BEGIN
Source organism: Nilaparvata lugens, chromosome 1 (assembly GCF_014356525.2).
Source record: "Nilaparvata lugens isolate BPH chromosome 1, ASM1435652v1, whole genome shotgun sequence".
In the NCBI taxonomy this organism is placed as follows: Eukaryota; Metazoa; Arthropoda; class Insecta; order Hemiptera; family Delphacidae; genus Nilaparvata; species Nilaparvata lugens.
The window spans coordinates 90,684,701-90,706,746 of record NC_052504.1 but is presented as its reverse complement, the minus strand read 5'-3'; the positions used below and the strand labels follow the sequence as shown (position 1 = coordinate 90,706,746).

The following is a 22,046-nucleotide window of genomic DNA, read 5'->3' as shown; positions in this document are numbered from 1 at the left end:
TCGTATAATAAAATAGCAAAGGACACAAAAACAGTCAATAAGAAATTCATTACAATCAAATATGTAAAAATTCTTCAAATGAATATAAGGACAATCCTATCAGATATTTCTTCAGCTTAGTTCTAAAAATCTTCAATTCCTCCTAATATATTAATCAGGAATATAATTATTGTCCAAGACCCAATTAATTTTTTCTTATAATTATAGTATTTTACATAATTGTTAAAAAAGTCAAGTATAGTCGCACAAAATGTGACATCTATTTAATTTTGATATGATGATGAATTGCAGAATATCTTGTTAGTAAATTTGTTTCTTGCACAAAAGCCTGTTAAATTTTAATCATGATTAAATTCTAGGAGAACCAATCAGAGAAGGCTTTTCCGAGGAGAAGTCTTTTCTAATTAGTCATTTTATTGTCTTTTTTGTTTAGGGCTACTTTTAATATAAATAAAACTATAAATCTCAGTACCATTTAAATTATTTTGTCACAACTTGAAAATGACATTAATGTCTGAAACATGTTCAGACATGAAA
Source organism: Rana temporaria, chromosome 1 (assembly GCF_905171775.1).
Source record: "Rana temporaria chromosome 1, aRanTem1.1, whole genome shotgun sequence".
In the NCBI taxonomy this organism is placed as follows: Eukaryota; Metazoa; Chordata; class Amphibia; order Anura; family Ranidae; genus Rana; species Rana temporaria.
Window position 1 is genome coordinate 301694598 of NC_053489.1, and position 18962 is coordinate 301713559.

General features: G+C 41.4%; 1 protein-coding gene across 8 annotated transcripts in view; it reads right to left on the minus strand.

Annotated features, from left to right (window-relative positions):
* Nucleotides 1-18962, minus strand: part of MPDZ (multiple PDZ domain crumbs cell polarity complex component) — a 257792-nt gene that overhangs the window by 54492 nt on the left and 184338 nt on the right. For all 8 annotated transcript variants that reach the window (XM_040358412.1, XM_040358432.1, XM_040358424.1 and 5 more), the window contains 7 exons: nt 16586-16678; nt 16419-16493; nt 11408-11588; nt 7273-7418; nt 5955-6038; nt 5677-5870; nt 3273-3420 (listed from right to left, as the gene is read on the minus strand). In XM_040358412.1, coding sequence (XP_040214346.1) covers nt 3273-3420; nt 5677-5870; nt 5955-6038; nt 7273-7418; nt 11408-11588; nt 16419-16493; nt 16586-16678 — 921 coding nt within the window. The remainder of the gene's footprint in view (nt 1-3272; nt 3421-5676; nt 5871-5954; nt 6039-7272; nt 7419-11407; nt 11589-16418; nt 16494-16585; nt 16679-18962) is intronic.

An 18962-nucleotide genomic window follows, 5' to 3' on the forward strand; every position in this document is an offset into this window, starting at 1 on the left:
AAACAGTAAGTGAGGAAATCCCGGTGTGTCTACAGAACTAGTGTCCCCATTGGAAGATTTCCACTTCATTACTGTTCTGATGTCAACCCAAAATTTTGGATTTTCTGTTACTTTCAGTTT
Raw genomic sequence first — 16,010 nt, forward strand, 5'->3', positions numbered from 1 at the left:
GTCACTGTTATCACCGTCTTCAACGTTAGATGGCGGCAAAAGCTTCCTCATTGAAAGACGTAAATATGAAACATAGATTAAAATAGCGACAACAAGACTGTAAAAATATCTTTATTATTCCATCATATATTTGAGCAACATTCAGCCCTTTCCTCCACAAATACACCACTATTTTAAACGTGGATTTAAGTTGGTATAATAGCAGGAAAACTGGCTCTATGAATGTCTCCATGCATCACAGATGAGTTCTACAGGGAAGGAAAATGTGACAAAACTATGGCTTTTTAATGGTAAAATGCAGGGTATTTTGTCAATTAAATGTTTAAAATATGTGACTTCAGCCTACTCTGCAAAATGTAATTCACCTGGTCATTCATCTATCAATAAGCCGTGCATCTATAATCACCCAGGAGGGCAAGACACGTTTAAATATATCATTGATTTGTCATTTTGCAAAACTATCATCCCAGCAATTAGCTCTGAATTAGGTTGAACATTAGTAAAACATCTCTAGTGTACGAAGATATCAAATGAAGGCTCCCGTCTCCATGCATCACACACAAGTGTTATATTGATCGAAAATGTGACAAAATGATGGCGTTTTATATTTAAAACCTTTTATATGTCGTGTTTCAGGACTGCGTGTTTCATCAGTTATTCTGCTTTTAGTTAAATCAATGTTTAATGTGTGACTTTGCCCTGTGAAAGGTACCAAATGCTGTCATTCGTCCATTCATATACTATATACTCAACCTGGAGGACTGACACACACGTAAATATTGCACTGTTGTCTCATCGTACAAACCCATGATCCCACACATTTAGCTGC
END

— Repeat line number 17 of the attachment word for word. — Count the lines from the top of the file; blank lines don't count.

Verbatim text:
GTCACTGTTATCACCGTCTTCAACGTTAGATGGCGGCAAAAGCTTCCTCATTGAAAGACGTAAATATGAAACATAGATTAAAATAGCGACAACAAGACTGTAAAAATATCTTTATTATTCCATCATATATTTGAGCAACATTCAGCCCTTTCCTCCACAAATACACCACTATTTTAAACGTGGATTTAAGTTGGTATAATAGCAGGAAAACTGGCTCTATGAATGTCTCCATGCATCACAGATGAGTTCTACAGGGAAGGAAAATGTGACAAAACTATGGCTTTTTAATGGTAAAATGCAGGGTATTTTGTCAATTAAATGTTTAAAATATGTGACTTCAGCCTACTCTGCAAAATGTAATTCACCTGGTCATTCATCTATCAATAAGCCGTGCATCTATAATCACCCAGGAGGGCAAGACACGTTTAAATATATCATTGATTTGTCATTTTGCAAAACTATCATCCCAGCAATTAGCTCTGAATTAGGTTGAACATTAGTAAAACATCTCTAGTGTACGAAGATATCAAATGAAGGCTCCCGTCTCCATGCATCACACACAAGTGTTATATTGATCGAAAATGTGACAAAATGATGGCGTTTTATATTTAAAACCTTTTATATGTCGTGTTTCAGGACTGCGTGTTTCATCAGTTATTCTGCTTTTAGTTAAATCAATGTTTAATGTGTGACTTTGCCCTGTGAAAGGTACCAAATGCTGTCATTCGTCCATTCATATACTATATACTCAACCTGGAGGACTGACACACACGTAAATATTGCACTGTTGTCTCATCGTACAAACCCATGATCCCACACATTTAGCTGC